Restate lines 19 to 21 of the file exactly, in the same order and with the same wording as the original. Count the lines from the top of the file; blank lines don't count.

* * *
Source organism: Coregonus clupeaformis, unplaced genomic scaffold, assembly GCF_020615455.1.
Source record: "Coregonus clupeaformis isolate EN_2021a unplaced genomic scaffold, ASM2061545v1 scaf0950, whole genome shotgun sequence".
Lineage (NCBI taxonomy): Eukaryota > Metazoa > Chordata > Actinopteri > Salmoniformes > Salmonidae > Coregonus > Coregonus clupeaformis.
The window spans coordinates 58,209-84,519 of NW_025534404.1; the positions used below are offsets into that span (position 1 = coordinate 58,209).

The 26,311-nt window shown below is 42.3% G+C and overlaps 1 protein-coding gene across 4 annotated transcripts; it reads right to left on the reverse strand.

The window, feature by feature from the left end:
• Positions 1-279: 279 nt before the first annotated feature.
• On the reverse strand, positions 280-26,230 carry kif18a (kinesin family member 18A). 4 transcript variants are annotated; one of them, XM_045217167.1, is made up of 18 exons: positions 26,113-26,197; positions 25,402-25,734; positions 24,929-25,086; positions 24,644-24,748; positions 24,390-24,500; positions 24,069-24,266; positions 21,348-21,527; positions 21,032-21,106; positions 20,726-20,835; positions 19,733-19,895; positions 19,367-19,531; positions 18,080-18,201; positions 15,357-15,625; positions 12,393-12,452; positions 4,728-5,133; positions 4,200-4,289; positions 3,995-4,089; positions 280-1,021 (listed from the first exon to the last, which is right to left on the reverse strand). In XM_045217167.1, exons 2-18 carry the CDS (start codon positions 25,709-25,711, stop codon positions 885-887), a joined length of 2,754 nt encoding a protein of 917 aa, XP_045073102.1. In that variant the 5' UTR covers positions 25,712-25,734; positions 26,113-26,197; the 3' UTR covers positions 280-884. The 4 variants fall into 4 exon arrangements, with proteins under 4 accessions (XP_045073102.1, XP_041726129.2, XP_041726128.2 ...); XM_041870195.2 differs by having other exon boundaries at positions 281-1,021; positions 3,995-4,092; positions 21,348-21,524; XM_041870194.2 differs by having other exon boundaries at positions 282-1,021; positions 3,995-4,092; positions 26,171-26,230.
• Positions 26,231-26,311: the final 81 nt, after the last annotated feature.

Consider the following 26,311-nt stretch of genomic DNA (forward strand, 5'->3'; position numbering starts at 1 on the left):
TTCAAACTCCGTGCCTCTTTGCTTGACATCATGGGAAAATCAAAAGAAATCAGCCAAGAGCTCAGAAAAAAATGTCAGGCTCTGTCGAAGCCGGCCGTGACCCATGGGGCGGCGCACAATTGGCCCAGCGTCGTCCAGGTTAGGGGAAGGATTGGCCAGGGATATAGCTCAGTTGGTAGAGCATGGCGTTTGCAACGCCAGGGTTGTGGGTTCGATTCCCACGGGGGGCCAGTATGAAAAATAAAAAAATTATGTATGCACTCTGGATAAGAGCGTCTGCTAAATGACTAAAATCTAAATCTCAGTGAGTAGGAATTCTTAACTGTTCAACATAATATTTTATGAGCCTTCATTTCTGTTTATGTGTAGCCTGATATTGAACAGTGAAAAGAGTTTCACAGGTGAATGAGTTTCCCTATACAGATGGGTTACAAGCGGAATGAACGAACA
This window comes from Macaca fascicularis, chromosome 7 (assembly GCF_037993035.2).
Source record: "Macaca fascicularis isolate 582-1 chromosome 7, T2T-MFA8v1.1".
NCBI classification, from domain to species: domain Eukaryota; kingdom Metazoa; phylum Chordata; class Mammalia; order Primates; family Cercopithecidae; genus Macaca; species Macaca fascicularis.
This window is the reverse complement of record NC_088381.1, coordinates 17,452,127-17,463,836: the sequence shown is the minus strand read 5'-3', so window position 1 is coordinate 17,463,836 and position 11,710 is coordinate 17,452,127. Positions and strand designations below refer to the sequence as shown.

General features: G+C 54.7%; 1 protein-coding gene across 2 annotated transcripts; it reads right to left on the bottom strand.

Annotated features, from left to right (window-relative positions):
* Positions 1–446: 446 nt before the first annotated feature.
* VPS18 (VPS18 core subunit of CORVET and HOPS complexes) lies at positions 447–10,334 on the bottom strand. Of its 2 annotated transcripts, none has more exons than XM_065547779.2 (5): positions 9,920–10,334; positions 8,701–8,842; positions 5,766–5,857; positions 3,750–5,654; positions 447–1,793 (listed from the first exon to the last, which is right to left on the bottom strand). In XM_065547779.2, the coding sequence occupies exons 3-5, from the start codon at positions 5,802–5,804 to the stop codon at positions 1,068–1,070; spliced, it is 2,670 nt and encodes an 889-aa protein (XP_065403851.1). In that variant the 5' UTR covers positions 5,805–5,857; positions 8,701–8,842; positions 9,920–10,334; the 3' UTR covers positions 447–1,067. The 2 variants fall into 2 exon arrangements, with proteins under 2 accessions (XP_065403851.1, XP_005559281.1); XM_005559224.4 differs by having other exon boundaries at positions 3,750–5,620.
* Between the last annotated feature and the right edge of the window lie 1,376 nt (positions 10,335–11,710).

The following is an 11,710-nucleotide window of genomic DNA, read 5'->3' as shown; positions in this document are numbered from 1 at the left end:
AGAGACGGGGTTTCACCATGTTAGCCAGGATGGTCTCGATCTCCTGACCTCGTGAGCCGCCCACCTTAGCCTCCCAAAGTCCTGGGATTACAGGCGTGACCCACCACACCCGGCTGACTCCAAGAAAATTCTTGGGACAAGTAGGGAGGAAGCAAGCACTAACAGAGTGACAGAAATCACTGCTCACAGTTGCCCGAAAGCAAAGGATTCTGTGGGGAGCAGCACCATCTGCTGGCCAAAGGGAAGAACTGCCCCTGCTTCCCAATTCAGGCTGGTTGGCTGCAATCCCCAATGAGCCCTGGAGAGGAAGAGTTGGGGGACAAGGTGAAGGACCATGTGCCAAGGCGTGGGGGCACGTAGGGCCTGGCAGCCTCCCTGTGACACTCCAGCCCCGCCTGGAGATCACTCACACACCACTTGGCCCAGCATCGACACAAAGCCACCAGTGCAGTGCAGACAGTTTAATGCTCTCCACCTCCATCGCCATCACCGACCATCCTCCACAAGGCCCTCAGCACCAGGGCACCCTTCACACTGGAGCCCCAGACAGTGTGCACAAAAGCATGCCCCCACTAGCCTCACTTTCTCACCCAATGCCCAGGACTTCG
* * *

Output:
* VPS18 (VPS18 core subunit of CORVET and HOPS complexes) lies at positions 447–10,334 on the bottom strand. Of its 2 annotated transcripts, none has more exons than XM_065547779.2 (5): positions 9,920–10,334; positions 8,701–8,842; positions 5,766–5,857; positions 3,750–5,654; positions 447–1,793 (listed from the first exon to the last, which is right to left on the bottom strand). In XM_065547779.2, the coding sequence occupies exons 3-5, from the start codon at positions 5,802–5,804 to the stop codon at positions 1,068–1,070; spliced, it is 2,670 nt and encodes an 889-aa protein (XP_065403851.1). In that variant the 5' UTR covers positions 5,805–5,857; positions 8,701–8,842; positions 9,920–10,334; the 3' UTR covers positions 447–1,067. The 2 variants fall into 2 exon arrangements, with proteins under 2 accessions (XP_065403851.1, XP_005559281.1); XM_005559224.4 differs by having other exon boundaries at positions 3,750–5,620.
* Between the last annotated feature and the right edge of the window lie 1,376 nt (positions 10,335–11,710).

The following is an 11,710-nucleotide window of genomic DNA, read 5'->3' as shown; positions in this document are numbered from 1 at the left end: